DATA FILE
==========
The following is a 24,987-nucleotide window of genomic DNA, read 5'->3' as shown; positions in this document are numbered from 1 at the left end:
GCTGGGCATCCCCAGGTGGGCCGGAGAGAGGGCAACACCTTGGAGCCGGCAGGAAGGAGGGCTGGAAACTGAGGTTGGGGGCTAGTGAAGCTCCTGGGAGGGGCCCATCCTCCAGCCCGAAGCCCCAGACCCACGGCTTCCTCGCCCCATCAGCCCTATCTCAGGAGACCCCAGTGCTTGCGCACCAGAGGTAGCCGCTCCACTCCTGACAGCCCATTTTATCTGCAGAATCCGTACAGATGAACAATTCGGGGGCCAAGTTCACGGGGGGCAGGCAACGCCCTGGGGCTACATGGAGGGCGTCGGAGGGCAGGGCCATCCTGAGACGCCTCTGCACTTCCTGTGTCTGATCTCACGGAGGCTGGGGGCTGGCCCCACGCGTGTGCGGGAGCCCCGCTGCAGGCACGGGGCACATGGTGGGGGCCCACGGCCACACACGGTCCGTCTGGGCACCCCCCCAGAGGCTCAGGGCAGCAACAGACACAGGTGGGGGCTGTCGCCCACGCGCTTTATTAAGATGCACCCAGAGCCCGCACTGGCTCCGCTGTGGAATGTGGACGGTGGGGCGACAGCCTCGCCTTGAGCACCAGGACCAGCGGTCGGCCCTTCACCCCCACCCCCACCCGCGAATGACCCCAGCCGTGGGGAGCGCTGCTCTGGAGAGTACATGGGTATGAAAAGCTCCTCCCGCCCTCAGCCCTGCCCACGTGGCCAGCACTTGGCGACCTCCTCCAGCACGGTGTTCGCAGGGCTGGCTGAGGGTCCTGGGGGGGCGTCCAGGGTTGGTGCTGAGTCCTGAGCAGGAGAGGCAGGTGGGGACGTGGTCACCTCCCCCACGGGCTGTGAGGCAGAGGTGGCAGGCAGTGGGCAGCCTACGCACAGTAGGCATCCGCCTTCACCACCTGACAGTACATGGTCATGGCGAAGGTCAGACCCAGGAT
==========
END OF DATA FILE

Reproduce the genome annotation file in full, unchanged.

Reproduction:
The following is a 24,987-nucleotide window of genomic DNA, read 5'->3' as shown; positions in this document are numbered from 1 at the left end:
GCTGGGCATCCCCAGGTGGGCCGGAGAGAGGGCAACACCTTGGAGCCGGCAGGAAGGAGGGCTGGAAACTGAGGTTGGGGGCTAGTGAAGCTCCTGGGAGGGGCCCATCCTCCAGCCCGAAGCCCCAGACCCACGGCTTCCTCGCCCCATCAGCCCTATCTCAGGAGACCCCAGTGCTTGCGCACCAGAGGTAGCCGCTCCACTCCTGACAGCCCATTTTATCTGCAGAATCCGTACAGATGAACAATTCGGGGGCCAAGTTCACGGGGGGCAGGCAACGCCCTGGGGCTACATGGAGGGCGTCGGAGGGCAGGGCCATCCTGAGACGCCTCTGCACTTCCTGTGTCTGATCTCACGGAGGCTGGGGGCTGGCCCCACGCGTGTGCGGGAGCCCCGCTGCAGGCACGGGGCACATGGTGGGGGCCCACGGCCACACACGGTCCGTCTGGGCACCCCCCCAGAGGCTCAGGGCAGCAACAGACACAGGTGGGGGCTGTCGCCCACGCGCTTTATTAAGATGCACCCAGAGCCCGCACTGGCTCCGCTGTGGAATGTGGACGGTGGGGCGACAGCCTCGCCTTGAGCACCAGGACCAGCGGTCGGCCCTTCACCCCCACCCCCACCCGCGAATGACCCCAGCCGTGGGGAGCGCTGCTCTGGAGAGTACATGGGTATGAAAAGCTCCTCCCGCCCTCAGCCCTGCCCACGTGGCCAGCACTTGGCGACCTCCTCCAGCACGGTGTTCGCAGGGCTGGCTGAGGGTCCTGGGGGGGCGTCCAGGGTTGGTGCTGAGTCCTGAGCAGGAGAGGCAGGTGGGGACGTGGTCACCTCCCCCACGGGCTGTGAGGCAGAGGTGGCAGGCAGTGGGCAGCCTACGCACAGTAGGCATCCGCCTTCACCACCTGACAGTACATGGTCATGGCGAAGGTCAGACCCAGGAT